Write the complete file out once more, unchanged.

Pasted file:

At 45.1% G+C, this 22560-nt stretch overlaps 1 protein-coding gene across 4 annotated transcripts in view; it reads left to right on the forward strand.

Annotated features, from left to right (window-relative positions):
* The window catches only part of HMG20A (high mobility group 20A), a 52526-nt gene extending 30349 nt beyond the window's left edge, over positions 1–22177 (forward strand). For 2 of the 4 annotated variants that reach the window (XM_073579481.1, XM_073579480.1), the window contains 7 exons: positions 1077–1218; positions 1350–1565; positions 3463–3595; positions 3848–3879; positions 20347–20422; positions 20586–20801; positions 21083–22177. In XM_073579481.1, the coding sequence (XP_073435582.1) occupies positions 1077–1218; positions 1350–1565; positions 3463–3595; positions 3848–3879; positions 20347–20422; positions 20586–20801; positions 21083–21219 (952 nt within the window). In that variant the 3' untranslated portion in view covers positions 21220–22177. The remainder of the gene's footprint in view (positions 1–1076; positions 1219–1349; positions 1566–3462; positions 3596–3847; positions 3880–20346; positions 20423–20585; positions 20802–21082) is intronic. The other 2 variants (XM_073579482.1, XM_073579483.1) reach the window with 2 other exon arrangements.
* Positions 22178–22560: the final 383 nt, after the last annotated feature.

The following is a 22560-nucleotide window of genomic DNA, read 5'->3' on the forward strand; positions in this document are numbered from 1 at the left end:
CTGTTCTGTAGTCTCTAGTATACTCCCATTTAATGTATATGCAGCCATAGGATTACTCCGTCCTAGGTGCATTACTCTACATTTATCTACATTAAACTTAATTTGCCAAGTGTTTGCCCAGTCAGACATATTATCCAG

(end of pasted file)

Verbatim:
At 45.1% G+C, this 22560-nt stretch overlaps 1 protein-coding gene across 4 annotated transcripts in view; it reads left to right on the forward strand.

Annotated features, from left to right (window-relative positions):
* The window catches only part of HMG20A (high mobility group 20A), a 52526-nt gene extending 30349 nt beyond the window's left edge, over positions 1–22177 (forward strand). For 2 of the 4 annotated variants that reach the window (XM_073579481.1, XM_073579480.1), the window contains 7 exons: positions 1077–1218; positions 1350–1565; positions 3463–3595; positions 3848–3879; positions 20347–20422; positions 20586–20801; positions 21083–22177. In XM_073579481.1, the coding sequence (XP_073435582.1) occupies positions 1077–1218; positions 1350–1565; positions 3463–3595; positions 3848–3879; positions 20347–20422; positions 20586–20801; positions 21083–21219 (952 nt within the window). In that variant the 3' untranslated portion in view covers positions 21220–22177. The remainder of the gene's footprint in view (positions 1–1076; positions 1219–1349; positions 1566–3462; positions 3596–3847; positions 3880–20346; positions 20423–20585; positions 20802–21082) is intronic. The other 2 variants (XM_073579482.1, XM_073579483.1) reach the window with 2 other exon arrangements.
* Positions 22178–22560: the final 383 nt, after the last annotated feature.

The following is a 22560-nucleotide window of genomic DNA, read 5'->3' on the forward strand; positions in this document are numbered from 1 at the left end:
CTGTTCTGTAGTCTCTAGTATACTCCCATTTAATGTATATGCAGCCATAGGATTACTCCGTCCTAGGTGCATTACTCTACATTTATCTACATTAAACTTAATTTGCCAAGTGTTTGCCCAGTCAGACATATTATCCAG